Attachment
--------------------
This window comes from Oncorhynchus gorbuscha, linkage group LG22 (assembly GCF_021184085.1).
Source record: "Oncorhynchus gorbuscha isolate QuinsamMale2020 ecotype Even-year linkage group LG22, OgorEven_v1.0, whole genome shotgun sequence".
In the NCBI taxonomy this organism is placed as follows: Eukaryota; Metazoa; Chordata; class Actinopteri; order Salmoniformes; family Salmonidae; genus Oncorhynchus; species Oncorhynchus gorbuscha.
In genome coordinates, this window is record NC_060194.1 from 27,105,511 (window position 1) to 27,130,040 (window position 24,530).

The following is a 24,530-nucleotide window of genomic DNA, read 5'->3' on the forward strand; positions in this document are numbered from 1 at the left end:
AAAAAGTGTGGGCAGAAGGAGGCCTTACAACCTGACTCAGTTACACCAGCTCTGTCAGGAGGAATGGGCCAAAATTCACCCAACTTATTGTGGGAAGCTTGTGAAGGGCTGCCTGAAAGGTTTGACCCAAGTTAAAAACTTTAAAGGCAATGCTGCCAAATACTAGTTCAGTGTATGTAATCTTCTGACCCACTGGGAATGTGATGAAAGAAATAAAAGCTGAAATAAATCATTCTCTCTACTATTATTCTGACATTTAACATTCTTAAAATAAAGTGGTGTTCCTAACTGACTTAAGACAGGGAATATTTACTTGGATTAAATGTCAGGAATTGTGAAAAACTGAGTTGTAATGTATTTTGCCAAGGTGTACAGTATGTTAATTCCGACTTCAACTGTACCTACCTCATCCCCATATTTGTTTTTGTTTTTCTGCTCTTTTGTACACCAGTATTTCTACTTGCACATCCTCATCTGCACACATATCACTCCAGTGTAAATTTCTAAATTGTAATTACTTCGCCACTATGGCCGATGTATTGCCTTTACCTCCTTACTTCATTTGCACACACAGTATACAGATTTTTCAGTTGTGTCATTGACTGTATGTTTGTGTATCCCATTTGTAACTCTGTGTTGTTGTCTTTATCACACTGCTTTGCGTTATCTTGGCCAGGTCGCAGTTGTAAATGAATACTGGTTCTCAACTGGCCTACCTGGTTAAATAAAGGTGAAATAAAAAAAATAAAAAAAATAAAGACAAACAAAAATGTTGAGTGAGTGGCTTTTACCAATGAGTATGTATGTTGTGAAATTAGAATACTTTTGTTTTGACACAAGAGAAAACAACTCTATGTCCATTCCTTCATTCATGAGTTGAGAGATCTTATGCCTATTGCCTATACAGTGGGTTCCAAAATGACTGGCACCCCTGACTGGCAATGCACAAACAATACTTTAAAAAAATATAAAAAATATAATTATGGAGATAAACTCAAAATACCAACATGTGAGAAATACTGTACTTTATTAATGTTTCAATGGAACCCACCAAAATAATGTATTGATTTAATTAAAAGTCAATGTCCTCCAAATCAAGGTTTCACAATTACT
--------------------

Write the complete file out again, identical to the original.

This window comes from Oncorhynchus gorbuscha, linkage group LG22 (assembly GCF_021184085.1).
Source record: "Oncorhynchus gorbuscha isolate QuinsamMale2020 ecotype Even-year linkage group LG22, OgorEven_v1.0, whole genome shotgun sequence".
In the NCBI taxonomy this organism is placed as follows: Eukaryota; Metazoa; Chordata; class Actinopteri; order Salmoniformes; family Salmonidae; genus Oncorhynchus; species Oncorhynchus gorbuscha.
In genome coordinates, this window is record NC_060194.1 from 27,105,511 (window position 1) to 27,130,040 (window position 24,530).

The following is a 24,530-nucleotide window of genomic DNA, read 5'->3' on the forward strand; positions in this document are numbered from 1 at the left end:
AAAAAGTGTGGGCAGAAGGAGGCCTTACAACCTGACTCAGTTACACCAGCTCTGTCAGGAGGAATGGGCCAAAATTCACCCAACTTATTGTGGGAAGCTTGTGAAGGGCTGCCTGAAAGGTTTGACCCAAGTTAAAAACTTTAAAGGCAATGCTGCCAAATACTAGTTCAGTGTATGTAATCTTCTGACCCACTGGGAATGTGATGAAAGAAATAAAAGCTGAAATAAATCATTCTCTCTACTATTATTCTGACATTTAACATTCTTAAAATAAAGTGGTGTTCCTAACTGACTTAAGACAGGGAATATTTACTTGGATTAAATGTCAGGAATTGTGAAAAACTGAGTTGTAATGTATTTTGCCAAGGTGTACAGTATGTTAATTCCGACTTCAACTGTACCTACCTCATCCCCATATTTGTTTTTGTTTTTCTGCTCTTTTGTACACCAGTATTTCTACTTGCACATCCTCATCTGCACACATATCACTCCAGTGTAAATTTCTAAATTGTAATTACTTCGCCACTATGGCCGATGTATTGCCTTTACCTCCTTACTTCATTTGCACACACAGTATACAGATTTTTCAGTTGTGTCATTGACTGTATGTTTGTGTATCCCATTTGTAACTCTGTGTTGTTGTCTTTATCACACTGCTTTGCGTTATCTTGGCCAGGTCGCAGTTGTAAATGAATACTGGTTCTCAACTGGCCTACCTGGTTAAATAAAGGTGAAATAAAAAAAATAAAAAAAATAAAGACAAACAAAAATGTTGAGTGAGTGGCTTTTACCAATGAGTATGTATGTTGTGAAATTAGAATACTTTTGTTTTGACACAAGAGAAAACAACTCTATGTCCATTCCTTCATTCATGAGTTGAGAGATCTTATGCCTATTGCCTATACAGTGGGTTCCAAAATGACTGGCACCCCTGACTGGCAATGCACAAACAATACTTTAAAAAAATATAAAAAATATAATTATGGAGATAAACTCAAAATACCAACATGTGAGAAATACTGTACTTTATTAATGTTTCAATGGAACCCACCAAAATAATGTATTGATTTAATTAAAAGTCAATGTCCTCCAAATCAAGGTTTCACAATTACT